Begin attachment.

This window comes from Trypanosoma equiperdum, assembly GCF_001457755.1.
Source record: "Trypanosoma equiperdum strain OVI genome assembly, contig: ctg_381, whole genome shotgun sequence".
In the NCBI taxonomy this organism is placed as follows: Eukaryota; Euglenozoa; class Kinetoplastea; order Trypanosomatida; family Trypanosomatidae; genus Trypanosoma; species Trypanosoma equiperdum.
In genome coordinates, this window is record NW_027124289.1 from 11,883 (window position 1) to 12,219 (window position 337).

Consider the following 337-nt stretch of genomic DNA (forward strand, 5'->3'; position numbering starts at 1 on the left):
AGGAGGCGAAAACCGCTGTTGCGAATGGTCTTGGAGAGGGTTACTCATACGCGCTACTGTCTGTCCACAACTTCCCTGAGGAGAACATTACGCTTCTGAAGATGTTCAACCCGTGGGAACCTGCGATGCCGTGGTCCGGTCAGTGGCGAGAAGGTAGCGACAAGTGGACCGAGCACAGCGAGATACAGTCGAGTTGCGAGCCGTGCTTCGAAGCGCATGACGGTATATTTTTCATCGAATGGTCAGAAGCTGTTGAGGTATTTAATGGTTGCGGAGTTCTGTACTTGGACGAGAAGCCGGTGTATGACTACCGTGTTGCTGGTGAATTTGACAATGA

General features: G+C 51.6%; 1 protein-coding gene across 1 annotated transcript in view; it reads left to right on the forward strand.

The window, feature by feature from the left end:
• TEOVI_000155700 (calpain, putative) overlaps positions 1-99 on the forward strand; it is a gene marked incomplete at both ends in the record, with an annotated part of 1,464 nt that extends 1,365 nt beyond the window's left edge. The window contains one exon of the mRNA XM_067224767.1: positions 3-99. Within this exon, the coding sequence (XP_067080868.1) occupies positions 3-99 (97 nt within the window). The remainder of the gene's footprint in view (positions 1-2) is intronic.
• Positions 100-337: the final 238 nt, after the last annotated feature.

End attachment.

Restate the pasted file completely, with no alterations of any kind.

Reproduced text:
This window comes from Trypanosoma equiperdum, assembly GCF_001457755.1.
Source record: "Trypanosoma equiperdum strain OVI genome assembly, contig: ctg_381, whole genome shotgun sequence".
In the NCBI taxonomy this organism is placed as follows: Eukaryota; Euglenozoa; class Kinetoplastea; order Trypanosomatida; family Trypanosomatidae; genus Trypanosoma; species Trypanosoma equiperdum.
In genome coordinates, this window is record NW_027124289.1 from 11,883 (window position 1) to 12,219 (window position 337).

Consider the following 337-nt stretch of genomic DNA (forward strand, 5'->3'; position numbering starts at 1 on the left):
AGGAGGCGAAAACCGCTGTTGCGAATGGTCTTGGAGAGGGTTACTCATACGCGCTACTGTCTGTCCACAACTTCCCTGAGGAGAACATTACGCTTCTGAAGATGTTCAACCCGTGGGAACCTGCGATGCCGTGGTCCGGTCAGTGGCGAGAAGGTAGCGACAAGTGGACCGAGCACAGCGAGATACAGTCGAGTTGCGAGCCGTGCTTCGAAGCGCATGACGGTATATTTTTCATCGAATGGTCAGAAGCTGTTGAGGTATTTAATGGTTGCGGAGTTCTGTACTTGGACGAGAAGCCGGTGTATGACTACCGTGTTGCTGGTGAATTTGACAATGA

General features: G+C 51.6%; 1 protein-coding gene across 1 annotated transcript in view; it reads left to right on the forward strand.

The window, feature by feature from the left end:
• TEOVI_000155700 (calpain, putative) overlaps positions 1-99 on the forward strand; it is a gene marked incomplete at both ends in the record, with an annotated part of 1,464 nt that extends 1,365 nt beyond the window's left edge. The window contains one exon of the mRNA XM_067224767.1: positions 3-99. Within this exon, the coding sequence (XP_067080868.1) occupies positions 3-99 (97 nt within the window). The remainder of the gene's footprint in view (positions 1-2) is intronic.
• Positions 100-337: the final 238 nt, after the last annotated feature.